Now this is the point. You fancy me mad. Madmen know nothing. But you should have seen me. You should have seen how wisely I proceeded–with what caution–with what foresight–with what dissimulation I went to work! I was never kinder to the old man than during the whole week before I killed him. And every night, about midnight, I turned the latch of his door and opened it–oh so gently! And then, when I had made an opening sufficient for my head, I put in a dark lantern, all closed, closed, that no light shone out, and then I thrust in my head. Oh, you would have laughed to see how cunningly I thrust it in! I moved it slowly–very, very slowly, so that I might not disturb the old man’s sleep. It took me an hour to place my whole head within the opening so far that I could see him as he lay upon his bed. Ha! would a madman have been so wise as this, And then, when my head was well in the room, I undid the lantern cautiously-oh, so cautiously–cautiously (for the hinges creaked)–I undid it just so much that a single thin ray fell upon the vulture eye. And this I did for seven long nights–every night just at midnight–but I found the eye always closed; and so it was impossible to do the work; for it was not the old man who vexed me, but his Evil Eye. And every morning, when the day broke, I went boldly into the chamber, and spoke courageously to him, calling him by name in a hearty tone, and inquiring how he has passed the night. So you see he would have been a very profound old man, indeed, to suspect that every night, just at twelve, I looked in upon him while he slept.

Upon the eighth night I was more than usually cautious in opening the door. A watch’s minute hand moves more quickly than did mine. Never before that night had I felt the extent of my own powers–of my sagacity. I could scarcely contain my feelings of triumph. To think that there I was, opening the door, little by little, and he not even to dream of my secret deeds or thoughts. I fairly chuckled at the idea; and perhaps he heard me; for he moved on the bed suddenly, as if startled. Now you may think that I drew back–but no. His room was as black as pitch with the thick darkness, (for the shutters were close fastened, through fear of robbers,) and so I knew that he could not see the opening of the door, and I kept pushing it on steadily, steadily.

I had my head in, and was about to open the lantern, when my thumb slipped upon the tin fastening, and the old man sprang up in bed, crying out–”Who’s there?”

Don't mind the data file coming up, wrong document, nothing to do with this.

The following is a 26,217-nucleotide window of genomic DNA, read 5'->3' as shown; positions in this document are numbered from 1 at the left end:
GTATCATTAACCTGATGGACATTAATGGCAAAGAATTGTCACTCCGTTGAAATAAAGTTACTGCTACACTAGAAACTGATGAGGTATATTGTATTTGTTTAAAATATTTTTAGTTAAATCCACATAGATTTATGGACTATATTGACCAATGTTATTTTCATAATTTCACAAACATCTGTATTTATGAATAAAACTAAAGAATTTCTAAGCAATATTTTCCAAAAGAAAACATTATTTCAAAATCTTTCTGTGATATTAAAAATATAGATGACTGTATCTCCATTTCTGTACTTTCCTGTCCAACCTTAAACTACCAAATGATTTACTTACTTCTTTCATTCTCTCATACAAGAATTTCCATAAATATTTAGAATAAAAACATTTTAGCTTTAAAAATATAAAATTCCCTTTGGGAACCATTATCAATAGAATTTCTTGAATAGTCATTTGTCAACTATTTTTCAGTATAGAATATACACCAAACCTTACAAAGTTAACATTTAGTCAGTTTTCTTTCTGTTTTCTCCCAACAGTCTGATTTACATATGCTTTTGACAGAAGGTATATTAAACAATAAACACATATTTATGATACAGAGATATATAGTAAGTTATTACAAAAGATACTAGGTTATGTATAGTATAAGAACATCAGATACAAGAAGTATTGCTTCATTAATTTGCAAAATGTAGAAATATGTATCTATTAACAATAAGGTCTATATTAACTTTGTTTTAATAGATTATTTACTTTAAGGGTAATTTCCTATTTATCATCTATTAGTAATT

I kept quite still and said nothing. For a whole hour I did not move a muscle, and in the meantime I did not hear him lie down. He was still sitting up in the bed listening;–just as I have done, night after night, hearkening to the death watches in the wall.

Presently I heard a slight groan, and I knew it was the groan of mortal terror. It was not a groan of pain or of grief–oh, no!–it was the low stifled sound that arises from the bottom of the soul when overcharged with awe. I knew the sound well. Many a night, just at midnight, when all the world slept, it has welled up from my own bosom, deepening, with its dreadful echo, the terrors that distracted me. I say I knew it well. I knew what the old man felt, and pitied him, although I chuckled at heart. I knew that he had been lying awake ever since the first slight noise, when he had turned in the bed. His fears had been ever since growing upon him. He had been trying to fancy them causeless, but could not. He had been saying to himself–”It is nothing but the wind in the chimney–it is only a mouse crossing the floor,” or “It is merely a cricket which has made a single chirp.” Yes, he had been trying to comfort himself with these suppositions: but he had found all in vain. All in vain; because Death, in approaching him had stalked with his black shadow before him, and enveloped the victim. And it was the mournful influence of the unperceived shadow that caused him to feel–although he neither saw nor heard–to feel the presence of my head within the room.

When I had waited a long time, very patiently, without hearing him lie down, I resolved to open a little–a very, very little crevice in the lantern. So I opened it–you cannot imagine how stealthily, stealthily–until, at length a simple dim ray, like the thread of the spider, shot from out the crevice and fell full upon the vulture eye.

It was open–wide, wide open–and I grew furious as I gazed upon it. I saw it with perfect distinctness–all a dull blue, with a hideous veil over it that chilled the very marrow in my bones; but I could see nothing else of the old man’s face or person: for I had directed the ray as if by instinct, precisely upon the damned spot.

And have I not told you that what you mistake for madness is but over-acuteness of the sense?–now, I say, there came to my ears a low, dull, quick sound, such as a watch makes when enveloped in cotton. I knew that sound well, too. It was the beating of the old man’s heart. It increased my fury, as the beating of a drum stimulates the soldier into courage.